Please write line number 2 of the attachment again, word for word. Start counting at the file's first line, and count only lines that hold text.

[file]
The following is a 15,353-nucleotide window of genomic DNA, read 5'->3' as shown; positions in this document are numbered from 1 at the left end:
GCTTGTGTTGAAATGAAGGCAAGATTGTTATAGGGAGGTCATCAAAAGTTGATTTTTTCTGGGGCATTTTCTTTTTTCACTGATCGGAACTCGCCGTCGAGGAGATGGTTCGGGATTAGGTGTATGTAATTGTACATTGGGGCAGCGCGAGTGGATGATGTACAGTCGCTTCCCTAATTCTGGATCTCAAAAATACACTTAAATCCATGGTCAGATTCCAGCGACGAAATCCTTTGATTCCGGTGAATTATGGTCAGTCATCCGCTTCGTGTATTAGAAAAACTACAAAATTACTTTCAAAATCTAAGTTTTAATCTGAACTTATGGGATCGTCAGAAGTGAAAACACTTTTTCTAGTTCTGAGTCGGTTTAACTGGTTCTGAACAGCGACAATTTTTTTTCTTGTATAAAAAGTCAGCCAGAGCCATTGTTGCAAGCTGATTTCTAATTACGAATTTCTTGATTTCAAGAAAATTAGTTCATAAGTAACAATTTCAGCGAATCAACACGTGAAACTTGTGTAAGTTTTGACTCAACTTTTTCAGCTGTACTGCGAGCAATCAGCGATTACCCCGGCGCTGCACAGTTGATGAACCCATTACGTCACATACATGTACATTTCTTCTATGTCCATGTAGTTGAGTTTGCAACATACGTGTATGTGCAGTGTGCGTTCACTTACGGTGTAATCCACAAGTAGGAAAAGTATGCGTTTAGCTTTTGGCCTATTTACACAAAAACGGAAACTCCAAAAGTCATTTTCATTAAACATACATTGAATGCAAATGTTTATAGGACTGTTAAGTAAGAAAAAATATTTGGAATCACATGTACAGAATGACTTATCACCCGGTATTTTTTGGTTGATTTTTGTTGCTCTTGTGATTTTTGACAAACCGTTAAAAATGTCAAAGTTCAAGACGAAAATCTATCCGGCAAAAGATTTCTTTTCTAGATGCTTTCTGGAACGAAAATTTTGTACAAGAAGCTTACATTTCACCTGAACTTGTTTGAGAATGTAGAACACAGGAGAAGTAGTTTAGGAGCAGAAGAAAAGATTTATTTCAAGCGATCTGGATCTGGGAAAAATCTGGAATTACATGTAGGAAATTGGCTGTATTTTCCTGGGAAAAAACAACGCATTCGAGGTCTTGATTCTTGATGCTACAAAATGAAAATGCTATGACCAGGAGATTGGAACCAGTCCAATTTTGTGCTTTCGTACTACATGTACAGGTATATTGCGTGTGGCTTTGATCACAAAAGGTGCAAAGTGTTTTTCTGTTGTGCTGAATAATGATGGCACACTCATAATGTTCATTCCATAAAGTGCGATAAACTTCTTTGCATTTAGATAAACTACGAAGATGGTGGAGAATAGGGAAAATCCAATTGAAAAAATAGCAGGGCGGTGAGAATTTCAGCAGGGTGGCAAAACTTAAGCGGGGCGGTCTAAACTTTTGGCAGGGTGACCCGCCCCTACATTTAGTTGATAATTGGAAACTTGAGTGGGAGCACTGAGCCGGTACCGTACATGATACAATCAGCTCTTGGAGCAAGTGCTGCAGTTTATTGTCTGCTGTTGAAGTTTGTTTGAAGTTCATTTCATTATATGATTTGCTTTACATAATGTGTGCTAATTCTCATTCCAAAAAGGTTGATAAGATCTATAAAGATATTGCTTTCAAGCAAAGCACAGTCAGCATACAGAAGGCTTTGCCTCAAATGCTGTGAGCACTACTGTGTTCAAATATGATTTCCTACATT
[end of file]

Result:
GCTTGTGTTGAAATGAAGGCAAGATTGTTATAGGGAGGTCATCAAAAGTTGATTTTTTCTGGGGCATTTTCTTTTTTCACTGATCGGAACTCGCCGTCGAGGAGATGGTTCGGGATTAGGTGTATGTAATTGTACATTGGGGCAGCGCGAGTGGATGATGTACAGTCGCTTCCCTAATTCTGGATCTCAAAAATACACTTAAATCCATGGTCAGATTCCAGCGACGAAATCCTTTGATTCCGGTGAATTATGGTCAGTCATCCGCTTCGTGTATTAGAAAAACTACAAAATTACTTTCAAAATCTAAGTTTTAATCTGAACTTATGGGATCGTCAGAAGTGAAAACACTTTTTCTAGTTCTGAGTCGGTTTAACTGGTTCTGAACAGCGACAATTTTTTTTCTTGTATAAAAAGTCAGCCAGAGCCATTGTTGCAAGCTGATTTCTAATTACGAATTTCTTGATTTCAAGAAAATTAGTTCATAAGTAACAATTTCAGCGAATCAACACGTGAAACTTGTGTAAGTTTTGACTCAACTTTTTCAGCTGTACTGCGAGCAATCAGCGATTACCCCGGCGCTGCACAGTTGATGAACCCATTACGTCACATACATGTACATTTCTTCTATGTCCATGTAGTTGAGTTTGCAACATACGTGTATGTGCAGTGTGCGTTCACTTACGGTGTAATCCACAAGTAGGAAAAGTATGCGTTTAGCTTTTGGCCTATTTACACAAAAACGGAAACTCCAAAAGTCATTTTCATTAAACATACATTGAATGCAAATGTTTATAGGACTGTTAAGTAAGAAAAAATATTTGGAATCACATGTACAGAATGACTTATCACCCGGTATTTTTTGGTTGATTTTTGTTGCTCTTGTGATTTTTGACAAACCGTTAAAAATGTCAAAGTTCAAGACGAAAATCTATCCGGCAAAAGATTTCTTTTCTAGATGCTTTCTGGAACGAAAATTTTGTACAAGAAGCTTACATTTCACCTGAACTTGTTTGAGAATGTAGAACACAGGAGAAGTAGTTTAGGAGCAGAAGAAAAGATTTATTTCAAGCGATCTGGATCTGGGAAAAATCTGGAATTACATGTAGGAAATTGGCTGTATTTTCCTGGGAAAAAACAACGCATTCGAGGTCTTGATTCTTGATGCTACAAAATGAAAATGCTATGACCAGGAGATTGGAACCAGTCCAATTTTGTGCTTTCGTACTACATGTACAGGTATATTGCGTGTGGCTTTGATCACAAAAGGTGCAAAGTGTTTTTCTGTTGTGCTGAATAATGATGGCACACTCATAATGTTCATTCCATAAAGTGCGATAAACTTCTTTGCATTTAGATAAACTACGAAGATGGTGGAGAATAGGGAAAATCCAATTGAAAAAATAGCAGGGCGGTGAGAATTTCAGCAGGGTGGCAAAACTTAAGCGGGGCGGTCTAAACTTTTGGCAGGGTGACCCGCCCCTACATTTAGTTGATAATTGGAAACTTGAGTGGGAGCACTGAGCCGGTACCGTACATGATACAATCAGCTCTTGGAGCAAGTGCTGCAGTTTATTGTCTGCTGTTGAAGTTTGTTTGAAGTTCATTTCATTATATGATTTGCTTTACATAATGTGTGCTAATTCTCATTCCAAAAAGGTTGATAAGATCTATAAAGATATTGCTTTCAAGCAAAGCACAGTCAGCATACAGAAGGCTTTGCCTCAAATGCTGTGAGCACTACTGTGTTCAAATATGATTTCCTACATT